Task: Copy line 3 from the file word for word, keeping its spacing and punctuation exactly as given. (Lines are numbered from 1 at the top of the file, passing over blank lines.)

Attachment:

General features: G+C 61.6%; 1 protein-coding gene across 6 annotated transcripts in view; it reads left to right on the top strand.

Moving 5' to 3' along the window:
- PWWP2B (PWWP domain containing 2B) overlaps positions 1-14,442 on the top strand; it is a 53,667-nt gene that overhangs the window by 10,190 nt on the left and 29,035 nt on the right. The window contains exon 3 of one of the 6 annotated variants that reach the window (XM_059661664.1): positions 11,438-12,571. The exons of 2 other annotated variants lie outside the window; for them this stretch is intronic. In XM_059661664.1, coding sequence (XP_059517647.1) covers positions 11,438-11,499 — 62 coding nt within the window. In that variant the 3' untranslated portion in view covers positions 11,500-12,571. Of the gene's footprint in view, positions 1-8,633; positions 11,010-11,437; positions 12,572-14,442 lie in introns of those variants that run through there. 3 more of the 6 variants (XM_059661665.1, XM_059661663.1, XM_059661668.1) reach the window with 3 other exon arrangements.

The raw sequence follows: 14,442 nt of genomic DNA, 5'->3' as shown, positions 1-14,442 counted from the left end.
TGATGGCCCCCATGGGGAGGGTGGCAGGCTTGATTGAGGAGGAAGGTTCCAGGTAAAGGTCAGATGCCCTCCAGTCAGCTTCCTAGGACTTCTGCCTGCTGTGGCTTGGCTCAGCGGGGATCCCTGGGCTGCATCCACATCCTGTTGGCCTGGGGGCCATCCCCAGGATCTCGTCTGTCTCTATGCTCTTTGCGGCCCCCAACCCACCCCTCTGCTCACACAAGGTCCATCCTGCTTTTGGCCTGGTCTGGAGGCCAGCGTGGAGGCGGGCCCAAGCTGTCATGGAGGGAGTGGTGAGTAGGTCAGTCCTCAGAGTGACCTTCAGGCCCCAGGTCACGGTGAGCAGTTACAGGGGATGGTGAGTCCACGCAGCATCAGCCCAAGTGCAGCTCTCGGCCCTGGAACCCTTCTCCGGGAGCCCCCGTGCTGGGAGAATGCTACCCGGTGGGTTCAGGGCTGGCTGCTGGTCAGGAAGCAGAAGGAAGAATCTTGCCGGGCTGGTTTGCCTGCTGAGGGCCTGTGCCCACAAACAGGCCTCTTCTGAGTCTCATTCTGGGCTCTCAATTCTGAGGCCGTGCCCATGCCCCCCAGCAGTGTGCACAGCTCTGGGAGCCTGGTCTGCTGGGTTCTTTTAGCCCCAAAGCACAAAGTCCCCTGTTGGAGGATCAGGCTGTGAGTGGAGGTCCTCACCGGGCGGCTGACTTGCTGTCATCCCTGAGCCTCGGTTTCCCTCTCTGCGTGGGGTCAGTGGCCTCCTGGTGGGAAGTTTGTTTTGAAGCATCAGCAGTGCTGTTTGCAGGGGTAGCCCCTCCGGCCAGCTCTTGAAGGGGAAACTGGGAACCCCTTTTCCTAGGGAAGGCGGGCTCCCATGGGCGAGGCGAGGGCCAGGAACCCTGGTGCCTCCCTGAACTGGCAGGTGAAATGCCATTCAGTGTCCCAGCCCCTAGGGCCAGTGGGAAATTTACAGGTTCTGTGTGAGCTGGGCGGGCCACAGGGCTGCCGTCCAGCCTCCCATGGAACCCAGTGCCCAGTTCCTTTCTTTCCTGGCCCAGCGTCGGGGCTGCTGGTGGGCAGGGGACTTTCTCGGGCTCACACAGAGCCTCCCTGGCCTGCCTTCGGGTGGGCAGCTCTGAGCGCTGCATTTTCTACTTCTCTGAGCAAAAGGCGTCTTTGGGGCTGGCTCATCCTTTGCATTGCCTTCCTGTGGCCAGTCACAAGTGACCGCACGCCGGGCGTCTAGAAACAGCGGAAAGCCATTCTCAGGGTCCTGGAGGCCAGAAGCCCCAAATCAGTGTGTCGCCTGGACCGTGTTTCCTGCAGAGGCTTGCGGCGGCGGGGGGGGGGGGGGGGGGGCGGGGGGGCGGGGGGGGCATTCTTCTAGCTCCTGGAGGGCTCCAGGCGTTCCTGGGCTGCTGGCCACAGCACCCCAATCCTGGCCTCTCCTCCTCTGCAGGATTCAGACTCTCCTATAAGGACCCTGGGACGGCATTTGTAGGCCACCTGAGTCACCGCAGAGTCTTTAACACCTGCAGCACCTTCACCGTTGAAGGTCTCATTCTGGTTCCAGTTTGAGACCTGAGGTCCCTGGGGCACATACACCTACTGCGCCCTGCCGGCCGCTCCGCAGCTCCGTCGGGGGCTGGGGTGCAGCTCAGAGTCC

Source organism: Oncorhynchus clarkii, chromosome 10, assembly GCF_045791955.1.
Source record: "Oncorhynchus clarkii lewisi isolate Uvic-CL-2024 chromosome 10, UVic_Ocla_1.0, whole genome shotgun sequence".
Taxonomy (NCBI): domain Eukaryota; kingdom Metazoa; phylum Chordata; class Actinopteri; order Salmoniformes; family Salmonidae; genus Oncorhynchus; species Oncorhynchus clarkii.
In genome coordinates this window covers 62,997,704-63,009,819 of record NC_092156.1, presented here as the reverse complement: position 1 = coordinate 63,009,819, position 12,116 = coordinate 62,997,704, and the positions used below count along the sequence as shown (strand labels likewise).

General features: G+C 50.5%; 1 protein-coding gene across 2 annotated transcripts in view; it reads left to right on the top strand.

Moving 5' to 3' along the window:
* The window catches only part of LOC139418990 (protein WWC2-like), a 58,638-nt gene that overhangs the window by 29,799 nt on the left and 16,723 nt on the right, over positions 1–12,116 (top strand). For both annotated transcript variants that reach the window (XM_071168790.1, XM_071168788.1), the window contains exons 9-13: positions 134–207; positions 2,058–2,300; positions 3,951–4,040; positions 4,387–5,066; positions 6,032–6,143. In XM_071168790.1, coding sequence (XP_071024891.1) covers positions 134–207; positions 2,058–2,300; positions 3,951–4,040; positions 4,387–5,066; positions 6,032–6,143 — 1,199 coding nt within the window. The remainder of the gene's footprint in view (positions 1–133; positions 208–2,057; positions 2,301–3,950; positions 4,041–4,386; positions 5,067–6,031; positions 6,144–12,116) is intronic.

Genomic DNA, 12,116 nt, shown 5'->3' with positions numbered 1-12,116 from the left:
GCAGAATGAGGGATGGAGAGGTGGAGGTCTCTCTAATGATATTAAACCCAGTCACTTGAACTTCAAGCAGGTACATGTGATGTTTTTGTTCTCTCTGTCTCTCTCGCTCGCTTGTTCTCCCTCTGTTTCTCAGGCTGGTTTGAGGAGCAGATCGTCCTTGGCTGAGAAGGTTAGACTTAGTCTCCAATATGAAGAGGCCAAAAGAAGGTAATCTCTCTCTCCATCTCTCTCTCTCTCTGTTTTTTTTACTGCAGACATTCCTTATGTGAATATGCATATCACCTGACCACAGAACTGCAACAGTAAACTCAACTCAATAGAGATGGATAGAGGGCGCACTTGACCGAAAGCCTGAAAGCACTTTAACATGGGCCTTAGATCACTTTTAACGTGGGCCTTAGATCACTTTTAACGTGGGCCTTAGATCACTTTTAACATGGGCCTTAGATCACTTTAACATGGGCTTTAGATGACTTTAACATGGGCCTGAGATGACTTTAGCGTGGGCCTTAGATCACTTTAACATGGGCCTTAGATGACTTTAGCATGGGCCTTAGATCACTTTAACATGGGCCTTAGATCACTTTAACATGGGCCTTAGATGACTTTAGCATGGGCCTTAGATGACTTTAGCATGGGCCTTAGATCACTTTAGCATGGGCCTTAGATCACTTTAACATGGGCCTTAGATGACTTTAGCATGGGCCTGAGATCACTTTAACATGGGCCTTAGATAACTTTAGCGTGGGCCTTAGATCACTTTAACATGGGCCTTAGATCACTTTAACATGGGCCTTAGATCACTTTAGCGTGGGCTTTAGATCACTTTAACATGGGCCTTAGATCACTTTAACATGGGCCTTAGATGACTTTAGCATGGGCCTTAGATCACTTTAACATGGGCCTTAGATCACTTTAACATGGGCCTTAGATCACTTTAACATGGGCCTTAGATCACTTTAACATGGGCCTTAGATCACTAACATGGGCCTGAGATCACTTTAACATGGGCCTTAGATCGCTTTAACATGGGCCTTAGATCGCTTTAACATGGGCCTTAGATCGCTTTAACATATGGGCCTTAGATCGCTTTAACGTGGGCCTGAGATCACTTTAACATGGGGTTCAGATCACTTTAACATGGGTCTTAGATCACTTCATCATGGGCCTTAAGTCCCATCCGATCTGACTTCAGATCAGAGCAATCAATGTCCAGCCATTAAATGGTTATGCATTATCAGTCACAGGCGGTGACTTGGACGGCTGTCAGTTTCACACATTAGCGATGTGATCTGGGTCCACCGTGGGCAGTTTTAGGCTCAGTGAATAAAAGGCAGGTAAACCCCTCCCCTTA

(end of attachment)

- PWWP2B (PWWP domain containing 2B) overlaps positions 1-14,442 on the top strand; it is a 53,667-nt gene that overhangs the window by 10,190 nt on the left and 29,035 nt on the right. The window contains exon 3 of one of the 6 annotated variants that reach the window (XM_059661664.1): positions 11,438-12,571. The exons of 2 other annotated variants lie outside the window; for them this stretch is intronic. In XM_059661664.1, coding sequence (XP_059517647.1) covers positions 11,438-11,499 — 62 coding nt within the window. In that variant the 3' untranslated portion in view covers positions 11,500-12,571. Of the gene's footprint in view, positions 1-8,633; positions 11,010-11,437; positions 12,572-14,442 lie in introns of those variants that run through there. 3 more of the 6 variants (XM_059661665.1, XM_059661663.1, XM_059661668.1) reach the window with 3 other exon arrangements.